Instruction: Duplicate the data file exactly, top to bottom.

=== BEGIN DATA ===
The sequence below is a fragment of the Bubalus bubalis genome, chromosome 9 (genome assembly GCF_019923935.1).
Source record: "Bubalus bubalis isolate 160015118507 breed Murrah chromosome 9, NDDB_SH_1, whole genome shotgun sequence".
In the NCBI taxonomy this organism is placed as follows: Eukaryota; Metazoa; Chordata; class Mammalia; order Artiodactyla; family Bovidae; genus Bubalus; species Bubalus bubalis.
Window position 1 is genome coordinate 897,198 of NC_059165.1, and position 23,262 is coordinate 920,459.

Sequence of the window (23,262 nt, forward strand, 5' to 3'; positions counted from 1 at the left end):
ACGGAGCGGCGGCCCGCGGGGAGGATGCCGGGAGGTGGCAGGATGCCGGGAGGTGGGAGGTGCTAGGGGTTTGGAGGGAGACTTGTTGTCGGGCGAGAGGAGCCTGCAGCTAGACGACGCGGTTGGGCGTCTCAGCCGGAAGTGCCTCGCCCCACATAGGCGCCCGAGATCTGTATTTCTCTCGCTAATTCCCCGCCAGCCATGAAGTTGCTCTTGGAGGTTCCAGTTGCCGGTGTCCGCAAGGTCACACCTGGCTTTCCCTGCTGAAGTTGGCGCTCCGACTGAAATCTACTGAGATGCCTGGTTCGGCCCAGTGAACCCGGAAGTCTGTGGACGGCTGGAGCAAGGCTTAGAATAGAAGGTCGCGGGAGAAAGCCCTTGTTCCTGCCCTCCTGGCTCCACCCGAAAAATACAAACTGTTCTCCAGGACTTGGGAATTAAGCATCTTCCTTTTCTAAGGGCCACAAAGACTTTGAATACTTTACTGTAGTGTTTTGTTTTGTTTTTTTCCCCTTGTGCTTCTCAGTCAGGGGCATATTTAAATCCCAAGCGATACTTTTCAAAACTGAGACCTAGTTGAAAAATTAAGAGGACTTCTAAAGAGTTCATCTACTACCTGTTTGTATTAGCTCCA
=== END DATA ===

The sequence below is a fragment of the Bubalus bubalis genome, chromosome 9 (genome assembly GCF_019923935.1).
Source record: "Bubalus bubalis isolate 160015118507 breed Murrah chromosome 9, NDDB_SH_1, whole genome shotgun sequence".
In the NCBI taxonomy this organism is placed as follows: Eukaryota; Metazoa; Chordata; class Mammalia; order Artiodactyla; family Bovidae; genus Bubalus; species Bubalus bubalis.
Window position 1 is genome coordinate 897,198 of NC_059165.1, and position 23,262 is coordinate 920,459.

Sequence of the window (23,262 nt, forward strand, 5' to 3'; positions counted from 1 at the left end):
ACGGAGCGGCGGCCCGCGGGGAGGATGCCGGGAGGTGGCAGGATGCCGGGAGGTGGGAGGTGCTAGGGGTTTGGAGGGAGACTTGTTGTCGGGCGAGAGGAGCCTGCAGCTAGACGACGCGGTTGGGCGTCTCAGCCGGAAGTGCCTCGCCCCACATAGGCGCCCGAGATCTGTATTTCTCTCGCTAATTCCCCGCCAGCCATGAAGTTGCTCTTGGAGGTTCCAGTTGCCGGTGTCCGCAAGGTCACACCTGGCTTTCCCTGCTGAAGTTGGCGCTCCGACTGAAATCTACTGAGATGCCTGGTTCGGCCCAGTGAACCCGGAAGTCTGTGGACGGCTGGAGCAAGGCTTAGAATAGAAGGTCGCGGGAGAAAGCCCTTGTTCCTGCCCTCCTGGCTCCACCCGAAAAATACAAACTGTTCTCCAGGACTTGGGAATTAAGCATCTTCCTTTTCTAAGGGCCACAAAGACTTTGAATACTTTACTGTAGTGTTTTGTTTTGTTTTTTTCCCCTTGTGCTTCTCAGTCAGGGGCATATTTAAATCCCAAGCGATACTTTTCAAAACTGAGACCTAGTTGAAAAATTAAGAGGACTTCTAAAGAGTTCATCTACTACCTGTTTGTATTAGCTCCA